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The Gauquelin work 3
The uncensored version of my letter in Correlation 23(2), 53-57, 2006.
Abstract -- Article consists of Geoffrey Dean's January 2006 letter to Correlation replying to articles by Ertel, Kollerstom, Douglas and others on Gauquelin matters in 23(1). It restores the 60% (including crucial paragraphs) censored by the Correlation editor in 23(2) and displays them in a different colour. It describes how a Dutch publisher started a definitive Eretel-Dean exchange free of avoidable mistakes, and how Ertel's withdrawal in favour of Correlation led to precisely the disregard for readers that the Dutch publisher had wished to avoid. It surveys the issues Ertel raises in his total of 80+ Correlation pages. Most of the issues have been raised and answered before, so it contains little (other than issues of defamation, censorship, and malice) not already on this website. In a reply to Dean's letter, Ertel ignores crucial results such as Dean's heredity findings (half his total findings!), his cluster analyses, and the astonishingly close match to every one of the many Gauquelin puzzles.
Planetary effects and related matters in Correlation 23(1)
The parts censored by Correlation (60% of the word count) are shown in blue.
Suitbert Ertel's article "Gauquelin planetary effects - brought down to earth? On Geoffrey Dean's dealing with stubborn facts" in Correlation 23(1) has a revealing history. In 2003 Wout Heukelom, the Dutch publisher since 1986 of Astrology under Scrutiny (AuS), the journal that originally published my Gauquelin findings, was keen to have an exchange on my findings between Ertel and myself that was free of avoidable mistakes such as misunderstandings and missed references, and which would update the Ertel-Dean exchange in Skeptical Inquirer January/February 2003. He was also keen that issues raised by one side should not be evaded by the other side. His aim was a single definitive exchange that was to the point, free of mistakes, and free of evasion. The interests of his readers would come first.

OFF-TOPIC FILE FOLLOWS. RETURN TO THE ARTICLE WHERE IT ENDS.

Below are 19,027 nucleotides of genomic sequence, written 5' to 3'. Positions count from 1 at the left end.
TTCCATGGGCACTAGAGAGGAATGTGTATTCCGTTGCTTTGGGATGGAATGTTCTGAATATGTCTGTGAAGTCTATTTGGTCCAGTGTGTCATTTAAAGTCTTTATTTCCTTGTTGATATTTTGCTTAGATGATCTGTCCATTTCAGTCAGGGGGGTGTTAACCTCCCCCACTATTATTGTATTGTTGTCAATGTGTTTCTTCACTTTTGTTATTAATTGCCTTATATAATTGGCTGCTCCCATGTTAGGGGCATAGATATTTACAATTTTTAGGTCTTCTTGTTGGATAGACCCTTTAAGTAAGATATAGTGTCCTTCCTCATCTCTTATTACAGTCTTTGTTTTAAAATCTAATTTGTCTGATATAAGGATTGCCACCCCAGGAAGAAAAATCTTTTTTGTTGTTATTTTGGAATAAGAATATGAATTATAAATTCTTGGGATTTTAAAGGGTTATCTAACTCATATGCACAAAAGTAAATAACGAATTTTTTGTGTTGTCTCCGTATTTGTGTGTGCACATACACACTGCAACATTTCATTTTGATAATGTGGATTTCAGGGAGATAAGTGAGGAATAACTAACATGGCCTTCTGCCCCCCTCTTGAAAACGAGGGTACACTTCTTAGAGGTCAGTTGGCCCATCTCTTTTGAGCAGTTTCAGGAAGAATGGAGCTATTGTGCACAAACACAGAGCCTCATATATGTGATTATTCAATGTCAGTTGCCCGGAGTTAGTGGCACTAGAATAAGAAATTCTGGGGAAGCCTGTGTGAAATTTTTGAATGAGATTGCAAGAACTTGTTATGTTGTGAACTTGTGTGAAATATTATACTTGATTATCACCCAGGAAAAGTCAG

So Heukelom asked Ertel and I to present our arguments and responses side-by-side in two columns, Ertel's on the left and mine on the right, for subsequent publication in AuS. Now according to Ertel's article in Correlation 23(1), Ertel would not be allowed to respond to my remarks and was even required to "renounce commenting on [Dean's] remarks in a last word". In fact Heukelom required us to recycle the exchange, changing whatever was required in response to the other, until it was as considered and as final as possible. Contrary to not being allowed to respond, Ertel was required to respond, and to keep responding, until the exchange stabilised, thus eliminating any need for last words. As Heukelom explained, "In this way a never-ending series of articles and counter-articles would be avoided. A welcome result for both publisher and readers!" I accepted immediately, Ertel less immediately, and a start was made about two years ago.
Concern for the reader
26 October 2004: "Your e-mails of 14 October 2004 and subsequent days give me a feeling of deep dismay. ... At first it was yes [to the two-column format with recycling] in the first months of 2004 ... then no, next an almost-yes, and after that again a no. ... Your changing points of view and your e-mails written to third parties indicate that I can hardly trust your statements". 3 December: "In fact, now you are not agreeing at all, notwithstanding your repeated statements that you have agreed already. ... it is your response that is preventing the start of a new project". 4 December: "You are discussing my conditions instead of meeting them. Without meeting my conditions there will be no new project. Your discussion does not succeed in changing my conditions". 6 December: "It was you who rejected my offer. ... it appears that you are only able to meet your own conditions, despite the fact that you have repeatedly stated that you had agreed with my conditions". 7 December: "It is you who is making serious problems, for the second time, now. ... my conclusion has to be that you do not like a result of a discussion with Geoffrey at all".